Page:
Exclusively for Members: Richard Haass, President of The Council on Foreign Relations
Wednesday, July 15, 2020 @ 5:00 pm - 6:00 pm
About the Event
If only Americans knew more about the world.
It’s a common refrain among many foreign policy intellectuals, and Richard Haass joins the chorus in “The World: A Brief Introduction.” Young Americans suffer from poor educations, he contends, while older people find it hard to keep up with profound changes that have unfolded since the Cold War order crumbled three decades ago. The consequences of ignorance, Haass warns, are serious: American disengagement from the wider world and poor decision-making at a moment of mounting global dysfunction.
But what precisely do Americans need to know in order to assure the better future Haass hopes for? He proposes to answer this question in a book amounting to International Affairs 101. In two dozen tightly focused chapters covering everything from monetary policy and international law to terrorism and climate change, “The World” aims to promote a minimally necessary level of knowledge that Haass calls “global literacy.”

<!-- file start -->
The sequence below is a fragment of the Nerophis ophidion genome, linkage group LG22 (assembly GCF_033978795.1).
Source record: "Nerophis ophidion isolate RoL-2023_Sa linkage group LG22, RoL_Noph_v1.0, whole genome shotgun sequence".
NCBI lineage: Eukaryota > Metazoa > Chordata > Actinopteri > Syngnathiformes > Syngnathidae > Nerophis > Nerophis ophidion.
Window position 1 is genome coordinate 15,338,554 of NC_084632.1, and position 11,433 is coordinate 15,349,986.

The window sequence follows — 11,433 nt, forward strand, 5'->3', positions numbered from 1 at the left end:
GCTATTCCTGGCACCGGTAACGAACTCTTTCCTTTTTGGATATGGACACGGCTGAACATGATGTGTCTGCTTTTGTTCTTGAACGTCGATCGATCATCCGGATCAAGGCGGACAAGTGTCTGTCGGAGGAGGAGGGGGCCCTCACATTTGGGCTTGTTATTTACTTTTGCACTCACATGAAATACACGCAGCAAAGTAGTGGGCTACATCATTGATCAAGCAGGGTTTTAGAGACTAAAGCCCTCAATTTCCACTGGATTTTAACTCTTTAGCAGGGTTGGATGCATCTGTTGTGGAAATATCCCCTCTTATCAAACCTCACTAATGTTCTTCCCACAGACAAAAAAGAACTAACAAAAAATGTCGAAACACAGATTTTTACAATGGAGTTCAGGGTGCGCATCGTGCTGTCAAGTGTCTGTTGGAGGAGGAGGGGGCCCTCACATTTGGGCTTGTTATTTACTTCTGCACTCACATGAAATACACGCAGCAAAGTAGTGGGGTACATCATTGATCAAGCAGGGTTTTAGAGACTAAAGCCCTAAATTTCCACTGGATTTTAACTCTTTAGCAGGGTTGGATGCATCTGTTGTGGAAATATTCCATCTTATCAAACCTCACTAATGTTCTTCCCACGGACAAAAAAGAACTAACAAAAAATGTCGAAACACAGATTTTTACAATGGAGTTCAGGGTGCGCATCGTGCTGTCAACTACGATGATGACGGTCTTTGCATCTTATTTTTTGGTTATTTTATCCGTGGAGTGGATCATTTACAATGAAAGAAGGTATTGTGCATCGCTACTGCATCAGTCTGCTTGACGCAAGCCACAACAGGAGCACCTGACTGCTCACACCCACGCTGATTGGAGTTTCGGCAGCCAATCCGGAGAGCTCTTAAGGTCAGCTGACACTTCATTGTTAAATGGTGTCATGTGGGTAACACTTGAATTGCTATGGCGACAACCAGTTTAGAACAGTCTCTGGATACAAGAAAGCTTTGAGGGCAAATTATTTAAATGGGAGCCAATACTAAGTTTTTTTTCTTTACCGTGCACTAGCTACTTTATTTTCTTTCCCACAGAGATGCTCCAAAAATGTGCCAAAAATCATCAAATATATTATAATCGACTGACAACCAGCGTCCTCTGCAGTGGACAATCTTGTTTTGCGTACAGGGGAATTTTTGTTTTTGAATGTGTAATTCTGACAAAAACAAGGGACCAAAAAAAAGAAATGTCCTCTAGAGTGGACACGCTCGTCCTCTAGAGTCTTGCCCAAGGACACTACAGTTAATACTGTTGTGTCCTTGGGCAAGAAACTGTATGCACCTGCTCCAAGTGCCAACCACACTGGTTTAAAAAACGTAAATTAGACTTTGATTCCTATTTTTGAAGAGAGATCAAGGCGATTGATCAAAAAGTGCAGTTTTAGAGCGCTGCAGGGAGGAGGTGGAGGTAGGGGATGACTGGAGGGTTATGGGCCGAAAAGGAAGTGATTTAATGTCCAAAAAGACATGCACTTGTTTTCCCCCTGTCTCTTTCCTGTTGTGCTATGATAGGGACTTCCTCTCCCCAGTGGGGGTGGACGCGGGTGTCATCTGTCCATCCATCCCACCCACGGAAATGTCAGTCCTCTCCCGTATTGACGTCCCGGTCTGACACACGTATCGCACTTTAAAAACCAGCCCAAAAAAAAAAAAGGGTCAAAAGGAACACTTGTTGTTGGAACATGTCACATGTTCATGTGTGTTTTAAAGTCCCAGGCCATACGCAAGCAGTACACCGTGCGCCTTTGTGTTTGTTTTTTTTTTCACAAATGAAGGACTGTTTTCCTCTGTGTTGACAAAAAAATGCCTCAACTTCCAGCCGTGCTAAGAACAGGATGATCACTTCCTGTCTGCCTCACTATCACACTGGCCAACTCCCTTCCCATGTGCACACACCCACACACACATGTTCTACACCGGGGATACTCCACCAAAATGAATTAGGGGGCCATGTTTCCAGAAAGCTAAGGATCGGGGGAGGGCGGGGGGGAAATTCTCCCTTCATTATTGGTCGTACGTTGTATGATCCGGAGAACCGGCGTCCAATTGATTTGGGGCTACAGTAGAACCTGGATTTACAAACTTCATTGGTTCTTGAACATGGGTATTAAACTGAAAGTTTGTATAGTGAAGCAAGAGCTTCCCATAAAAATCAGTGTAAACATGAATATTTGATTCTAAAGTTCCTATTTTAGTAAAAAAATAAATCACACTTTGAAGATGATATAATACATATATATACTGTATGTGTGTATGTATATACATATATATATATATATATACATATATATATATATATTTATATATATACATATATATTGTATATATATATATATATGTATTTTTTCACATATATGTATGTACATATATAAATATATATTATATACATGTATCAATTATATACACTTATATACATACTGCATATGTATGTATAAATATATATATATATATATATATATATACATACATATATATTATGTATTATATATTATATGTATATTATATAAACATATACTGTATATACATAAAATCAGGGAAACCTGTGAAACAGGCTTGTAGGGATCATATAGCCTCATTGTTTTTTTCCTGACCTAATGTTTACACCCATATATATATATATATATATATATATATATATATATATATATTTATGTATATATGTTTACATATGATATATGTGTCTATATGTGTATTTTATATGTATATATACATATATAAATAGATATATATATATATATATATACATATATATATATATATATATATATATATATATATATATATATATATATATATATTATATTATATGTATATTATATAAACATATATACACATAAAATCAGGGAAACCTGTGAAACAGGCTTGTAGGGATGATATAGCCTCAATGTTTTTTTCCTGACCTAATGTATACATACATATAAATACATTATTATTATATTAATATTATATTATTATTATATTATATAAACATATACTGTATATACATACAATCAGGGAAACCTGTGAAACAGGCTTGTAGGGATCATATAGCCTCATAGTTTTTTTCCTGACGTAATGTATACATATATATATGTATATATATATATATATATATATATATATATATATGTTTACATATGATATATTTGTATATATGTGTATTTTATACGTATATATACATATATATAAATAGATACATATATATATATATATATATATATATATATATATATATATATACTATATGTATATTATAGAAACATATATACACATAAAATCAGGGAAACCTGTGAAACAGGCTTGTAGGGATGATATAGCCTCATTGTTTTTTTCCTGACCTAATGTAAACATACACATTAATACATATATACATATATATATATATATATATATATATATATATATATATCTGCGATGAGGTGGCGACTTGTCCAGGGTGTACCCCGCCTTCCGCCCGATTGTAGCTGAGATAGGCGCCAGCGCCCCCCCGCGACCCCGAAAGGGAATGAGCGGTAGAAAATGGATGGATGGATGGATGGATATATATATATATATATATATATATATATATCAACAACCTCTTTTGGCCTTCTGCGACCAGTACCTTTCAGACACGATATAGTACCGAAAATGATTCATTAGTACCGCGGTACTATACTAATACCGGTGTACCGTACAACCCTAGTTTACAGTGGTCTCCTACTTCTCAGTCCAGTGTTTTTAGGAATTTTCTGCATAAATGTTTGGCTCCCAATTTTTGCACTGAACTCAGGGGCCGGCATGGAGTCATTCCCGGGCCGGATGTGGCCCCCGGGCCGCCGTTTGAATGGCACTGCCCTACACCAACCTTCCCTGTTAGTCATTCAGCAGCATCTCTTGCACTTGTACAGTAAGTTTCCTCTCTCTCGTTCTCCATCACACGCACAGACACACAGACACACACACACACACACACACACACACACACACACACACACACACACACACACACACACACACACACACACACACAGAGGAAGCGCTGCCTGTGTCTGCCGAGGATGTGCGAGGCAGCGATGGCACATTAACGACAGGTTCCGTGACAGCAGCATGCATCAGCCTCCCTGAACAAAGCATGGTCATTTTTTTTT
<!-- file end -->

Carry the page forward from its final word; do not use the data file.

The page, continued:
About The Speaker
Dr. Richard Haass is a veteran diplomat, a prominent voice on American foreign policy, and an established leader of nonprofit institutions. He is in his seventeenth year as president of the Council on Foreign Relations, an independent, nonpartisan membership organization, think tank, publisher, and educational institution dedicated to being a resource to help people better understand the world and the foreign policy choices facing the United States and other countries.
Dr. Haass has extensive additional government experience. From 1989 to 1993, he was special assistant to President George H.W. Bush and senior director for Near East and South Asian affairs on the staff of the National Security Council. In 1991, Dr. Haass was awarded the Presidential Citizens Medal for his contributions to the development and articulation of U.S. policy during Operations Desert Shield and Desert Storm. Previously, he served in the Departments of State (1981–1985) and Defense (1979–1980), and was a legislative aide in the U.S. Senate.